Political

The problem with poll cards, part two

David Bouchier leaflet - Camden LibDemsDuring the week I went over to help David Bouchier and his team in a council by-election in Camden. When knocking-up on the day, the most common query from people was ‘Do I need my poll card to vote?’ and that’s often the experience of people who go door-knocking on polling day.

I’ve written before about just how awful poll cards look:

Poll cards look dull, uninviting and give you no reason to get interested in, or excited by, the prospect of voting …

It looks like a boring official document. It hardly leaps out for my attention from the doormat and does not make even the most cautious of attempts to interest me in elections …

Compare this poll card with the way in which your gas or electricity or water bill is laid out. Those are also documents that people don’t really rush to the doorstep with enthusiasm to read, but the companies issuing them know it is in their interest to try to present the information as attractively as possible – and they manage it, without undermining the basic objective presentation of information. It’s about time the humble poll card got the same treatment.

But these polling day experiences highlight an additional problem: there is a widespread misunderstanding amongst the public as to the role of the poll card. Uncertainty over whether or not you need a poll card can put people off if they don’t have it to hand (or if it got to them, which is a particular problem in urban areas dominated by flats).

Given that polling cards are not required to vote, is it not about time to test out having a design of them changed to more clearly get this message over so as to build up long term awareness, and also to test using the official publicity campaigns for elections to publicise this information more?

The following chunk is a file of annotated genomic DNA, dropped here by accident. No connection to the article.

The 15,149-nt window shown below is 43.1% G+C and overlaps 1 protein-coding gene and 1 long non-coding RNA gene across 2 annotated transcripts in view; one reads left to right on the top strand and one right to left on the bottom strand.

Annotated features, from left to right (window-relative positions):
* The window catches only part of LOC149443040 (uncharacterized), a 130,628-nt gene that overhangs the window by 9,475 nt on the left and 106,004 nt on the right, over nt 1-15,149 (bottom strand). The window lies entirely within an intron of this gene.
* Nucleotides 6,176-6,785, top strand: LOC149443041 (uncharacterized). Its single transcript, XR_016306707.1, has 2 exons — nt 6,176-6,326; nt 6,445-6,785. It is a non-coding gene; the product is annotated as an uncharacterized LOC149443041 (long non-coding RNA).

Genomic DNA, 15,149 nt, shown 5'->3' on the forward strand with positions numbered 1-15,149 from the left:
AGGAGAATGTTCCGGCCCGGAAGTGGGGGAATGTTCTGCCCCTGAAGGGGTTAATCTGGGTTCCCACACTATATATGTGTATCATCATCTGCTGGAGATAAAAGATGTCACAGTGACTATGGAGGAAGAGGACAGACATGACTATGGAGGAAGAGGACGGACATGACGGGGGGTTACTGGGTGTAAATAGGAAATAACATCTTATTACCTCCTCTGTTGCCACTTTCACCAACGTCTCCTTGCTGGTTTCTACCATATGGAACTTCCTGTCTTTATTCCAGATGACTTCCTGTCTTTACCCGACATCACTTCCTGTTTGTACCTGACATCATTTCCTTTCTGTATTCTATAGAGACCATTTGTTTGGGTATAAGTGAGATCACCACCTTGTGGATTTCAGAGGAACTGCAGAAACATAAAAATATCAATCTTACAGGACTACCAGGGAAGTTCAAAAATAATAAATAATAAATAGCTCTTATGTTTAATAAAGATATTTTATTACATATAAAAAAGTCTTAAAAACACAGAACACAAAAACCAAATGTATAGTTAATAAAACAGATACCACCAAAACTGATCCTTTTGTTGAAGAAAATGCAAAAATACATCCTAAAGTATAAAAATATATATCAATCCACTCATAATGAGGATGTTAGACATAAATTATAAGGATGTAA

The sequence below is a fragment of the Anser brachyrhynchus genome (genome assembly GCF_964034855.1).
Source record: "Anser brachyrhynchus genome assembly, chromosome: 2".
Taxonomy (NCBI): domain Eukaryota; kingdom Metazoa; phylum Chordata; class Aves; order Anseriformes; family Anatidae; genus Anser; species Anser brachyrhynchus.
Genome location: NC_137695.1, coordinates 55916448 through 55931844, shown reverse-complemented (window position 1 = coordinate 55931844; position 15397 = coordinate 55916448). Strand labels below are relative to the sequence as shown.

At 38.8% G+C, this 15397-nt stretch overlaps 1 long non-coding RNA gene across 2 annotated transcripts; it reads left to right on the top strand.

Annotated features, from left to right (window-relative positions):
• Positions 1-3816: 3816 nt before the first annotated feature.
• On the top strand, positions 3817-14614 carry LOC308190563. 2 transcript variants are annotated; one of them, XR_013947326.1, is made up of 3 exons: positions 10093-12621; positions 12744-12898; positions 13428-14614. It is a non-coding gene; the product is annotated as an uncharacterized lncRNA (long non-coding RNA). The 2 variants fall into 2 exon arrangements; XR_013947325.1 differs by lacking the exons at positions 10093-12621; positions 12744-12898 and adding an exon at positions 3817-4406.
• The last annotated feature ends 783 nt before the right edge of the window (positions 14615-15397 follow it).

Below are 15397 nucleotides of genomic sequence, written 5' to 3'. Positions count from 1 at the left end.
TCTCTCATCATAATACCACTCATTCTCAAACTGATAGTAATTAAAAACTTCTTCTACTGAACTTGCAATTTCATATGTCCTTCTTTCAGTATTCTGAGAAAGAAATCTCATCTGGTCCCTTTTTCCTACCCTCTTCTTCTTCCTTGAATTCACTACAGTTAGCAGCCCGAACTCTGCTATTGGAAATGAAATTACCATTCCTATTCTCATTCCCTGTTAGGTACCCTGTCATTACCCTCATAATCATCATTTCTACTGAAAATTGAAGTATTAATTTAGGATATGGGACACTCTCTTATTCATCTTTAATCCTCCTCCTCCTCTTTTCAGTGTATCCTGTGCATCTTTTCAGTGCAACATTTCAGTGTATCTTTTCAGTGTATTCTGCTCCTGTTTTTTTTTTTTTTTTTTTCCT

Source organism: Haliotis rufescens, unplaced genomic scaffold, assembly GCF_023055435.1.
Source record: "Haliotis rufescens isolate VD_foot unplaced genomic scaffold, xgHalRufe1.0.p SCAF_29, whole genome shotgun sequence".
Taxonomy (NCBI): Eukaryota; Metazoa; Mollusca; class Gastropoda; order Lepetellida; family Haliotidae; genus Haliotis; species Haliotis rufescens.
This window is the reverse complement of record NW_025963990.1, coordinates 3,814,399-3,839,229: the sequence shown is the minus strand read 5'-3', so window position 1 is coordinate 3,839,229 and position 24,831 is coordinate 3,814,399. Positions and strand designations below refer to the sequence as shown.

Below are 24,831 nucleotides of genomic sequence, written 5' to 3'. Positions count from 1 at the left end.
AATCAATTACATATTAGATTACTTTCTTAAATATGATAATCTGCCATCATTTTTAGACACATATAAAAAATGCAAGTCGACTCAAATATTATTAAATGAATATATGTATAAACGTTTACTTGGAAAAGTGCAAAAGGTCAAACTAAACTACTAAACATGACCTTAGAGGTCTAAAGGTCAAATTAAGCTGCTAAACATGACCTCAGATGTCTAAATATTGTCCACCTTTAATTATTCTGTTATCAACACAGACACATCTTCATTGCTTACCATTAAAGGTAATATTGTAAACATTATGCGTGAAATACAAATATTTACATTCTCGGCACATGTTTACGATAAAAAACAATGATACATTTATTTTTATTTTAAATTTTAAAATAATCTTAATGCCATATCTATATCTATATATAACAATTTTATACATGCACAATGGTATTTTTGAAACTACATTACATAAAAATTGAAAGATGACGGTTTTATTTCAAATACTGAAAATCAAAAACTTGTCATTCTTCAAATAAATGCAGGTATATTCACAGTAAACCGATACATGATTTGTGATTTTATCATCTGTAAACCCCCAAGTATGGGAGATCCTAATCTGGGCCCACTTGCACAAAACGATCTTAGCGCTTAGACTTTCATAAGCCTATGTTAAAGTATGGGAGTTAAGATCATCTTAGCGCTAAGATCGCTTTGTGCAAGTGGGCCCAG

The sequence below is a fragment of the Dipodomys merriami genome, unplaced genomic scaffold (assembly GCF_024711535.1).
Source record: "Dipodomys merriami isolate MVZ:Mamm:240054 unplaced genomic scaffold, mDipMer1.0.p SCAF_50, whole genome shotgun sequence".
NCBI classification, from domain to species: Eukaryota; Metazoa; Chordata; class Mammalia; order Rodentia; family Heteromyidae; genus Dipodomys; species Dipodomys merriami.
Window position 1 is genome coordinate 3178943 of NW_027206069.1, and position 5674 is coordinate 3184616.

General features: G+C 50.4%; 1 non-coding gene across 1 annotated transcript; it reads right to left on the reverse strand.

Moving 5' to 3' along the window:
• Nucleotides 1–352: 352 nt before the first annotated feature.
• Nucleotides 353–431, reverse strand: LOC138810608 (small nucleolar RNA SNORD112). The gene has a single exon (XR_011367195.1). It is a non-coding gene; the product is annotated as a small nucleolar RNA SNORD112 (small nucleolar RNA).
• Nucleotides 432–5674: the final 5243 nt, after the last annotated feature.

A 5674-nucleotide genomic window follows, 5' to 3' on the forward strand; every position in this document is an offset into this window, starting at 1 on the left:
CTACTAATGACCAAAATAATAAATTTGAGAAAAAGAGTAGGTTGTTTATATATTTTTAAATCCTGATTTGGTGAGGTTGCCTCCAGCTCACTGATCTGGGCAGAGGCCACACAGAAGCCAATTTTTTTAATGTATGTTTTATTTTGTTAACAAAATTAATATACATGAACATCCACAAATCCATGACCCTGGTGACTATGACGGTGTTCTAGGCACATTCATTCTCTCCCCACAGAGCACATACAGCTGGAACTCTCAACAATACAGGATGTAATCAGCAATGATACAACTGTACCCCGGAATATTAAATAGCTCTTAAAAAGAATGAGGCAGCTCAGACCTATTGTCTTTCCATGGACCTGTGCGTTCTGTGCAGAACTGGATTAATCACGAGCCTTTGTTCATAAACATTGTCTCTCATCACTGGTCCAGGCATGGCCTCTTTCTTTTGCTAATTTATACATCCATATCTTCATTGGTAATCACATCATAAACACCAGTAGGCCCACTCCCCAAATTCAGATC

I’ve not seen any research that tries to single out the extent of the problem, so testing possible actions rather than leaping to definite action makes sense. What doesn’t seem to make sense is to continue as if there were not so many people raising the issue on polling day.

5 responses to “The problem with poll cards, part two”

  1. How about it being made obligatory to sign for your ballot paper? Easily done with a kalamazoo type ballot paper.
    Also what about making the reciept of benefits requiring a link to being on the electoral register, such as housing benefit? One couple in Merthyr have just been caught co-habiting and in so doing have illegally claimed £125,000 in housing benefit!

  2. Possibility, and I’ve no idea if this is done already.

    We know polling numbers from EARS. Why not trial a few different designs as part of our target mailings? “you can use this as a poll card at the polling station” with all the details. Have tob e careful for not offending people, but there’s potential there to be helpful, and if it’s only going to our pool of target voters (because we can’t afford to mail to everyone) then if done right it could increase turnout a bit, most importantly amongst our Ds&Ps.

    • Mat: Interesting idea, but would run in to problems with the law against imitation poll cards.

      Mike: I’m not sure how adding in an extra requirement deals with the issue of people wrongly thinking they need their poll card? They’d need lots of publicity to tell them about the new requirement, but that could instead go on telling them about the existing rules?

  3. The elephant in the room in this discussion for me is the question of ID at polling stations. I train political activists overseas for the Westminster Foundation for Democracy and our system (or non system) of identification of people voting at polling stations is received with horror and amazement in most countries (developed and developing). The reality of the polling card in my view is that it is effectively being used as the ID for the voter, even if it is not supposed to be. So for me discussion of reform needs to go back to the first principles on this question – what is this for and if we change the cards so people will not take it along, what impact does that have on the issue of personation (voting for someone else)?

  4. Mark, wasn’t actually aware there were legal restrictions, although of course there ought to be. But I suspect as long as we made sure it was clear what it was we’d be ok, I know a lot of targetted stuff has polling number on it anyway, right? I know ours did.

    Also, although “you don’t need your card” is true, “it’s better to know your number” is also true; not having cards and not knowing number was the major delay in Sheffield this time was it not?

    I’m sure we could do something, worth a try, especially with differential turnout in the locals making a major impact; we have two parish councils we’re competing in, be nice to control Hebden Bridge properly next year.

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